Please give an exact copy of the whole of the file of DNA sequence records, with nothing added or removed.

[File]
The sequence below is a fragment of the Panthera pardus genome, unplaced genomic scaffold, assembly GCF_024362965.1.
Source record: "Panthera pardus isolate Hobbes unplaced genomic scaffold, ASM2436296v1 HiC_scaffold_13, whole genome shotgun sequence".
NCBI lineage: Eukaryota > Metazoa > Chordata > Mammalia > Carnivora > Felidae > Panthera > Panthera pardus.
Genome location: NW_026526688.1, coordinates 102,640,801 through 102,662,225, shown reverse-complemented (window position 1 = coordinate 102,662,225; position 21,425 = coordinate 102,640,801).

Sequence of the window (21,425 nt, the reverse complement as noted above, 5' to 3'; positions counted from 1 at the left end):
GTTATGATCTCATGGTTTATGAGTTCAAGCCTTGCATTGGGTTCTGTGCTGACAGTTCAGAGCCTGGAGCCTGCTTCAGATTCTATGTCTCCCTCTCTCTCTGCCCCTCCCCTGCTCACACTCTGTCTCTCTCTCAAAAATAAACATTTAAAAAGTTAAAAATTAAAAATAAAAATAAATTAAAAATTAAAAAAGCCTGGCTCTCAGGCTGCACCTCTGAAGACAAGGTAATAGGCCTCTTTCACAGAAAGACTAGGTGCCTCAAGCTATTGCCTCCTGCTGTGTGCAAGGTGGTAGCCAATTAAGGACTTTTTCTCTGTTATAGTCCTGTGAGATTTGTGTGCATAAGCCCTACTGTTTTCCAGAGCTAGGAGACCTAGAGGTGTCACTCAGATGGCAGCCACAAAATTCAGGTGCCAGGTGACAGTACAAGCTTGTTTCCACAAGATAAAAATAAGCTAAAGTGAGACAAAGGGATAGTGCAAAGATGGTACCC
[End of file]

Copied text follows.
The sequence below is a fragment of the Panthera pardus genome, unplaced genomic scaffold, assembly GCF_024362965.1.
Source record: "Panthera pardus isolate Hobbes unplaced genomic scaffold, ASM2436296v1 HiC_scaffold_13, whole genome shotgun sequence".
NCBI lineage: Eukaryota > Metazoa > Chordata > Mammalia > Carnivora > Felidae > Panthera > Panthera pardus.
Genome location: NW_026526688.1, coordinates 102,640,801 through 102,662,225, shown reverse-complemented (window position 1 = coordinate 102,662,225; position 21,425 = coordinate 102,640,801).

Sequence of the window (21,425 nt, the reverse complement as noted above, 5' to 3'; positions counted from 1 at the left end):
GTTATGATCTCATGGTTTATGAGTTCAAGCCTTGCATTGGGTTCTGTGCTGACAGTTCAGAGCCTGGAGCCTGCTTCAGATTCTATGTCTCCCTCTCTCTCTGCCCCTCCCCTGCTCACACTCTGTCTCTCTCTCAAAAATAAACATTTAAAAAGTTAAAAATTAAAAATAAAAATAAATTAAAAATTAAAAAAGCCTGGCTCTCAGGCTGCACCTCTGAAGACAAGGTAATAGGCCTCTTTCACAGAAAGACTAGGTGCCTCAAGCTATTGCCTCCTGCTGTGTGCAAGGTGGTAGCCAATTAAGGACTTTTTCTCTGTTATAGTCCTGTGAGATTTGTGTGCATAAGCCCTACTGTTTTCCAGAGCTAGGAGACCTAGAGGTGTCACTCAGATGGCAGCCACAAAATTCAGGTGCCAGGTGACAGTACAAGCTTGTTTCCACAAGATAAAAATAAGCTAAAGTGAGACAAAGGGATAGTGCAAAGATGGTACCC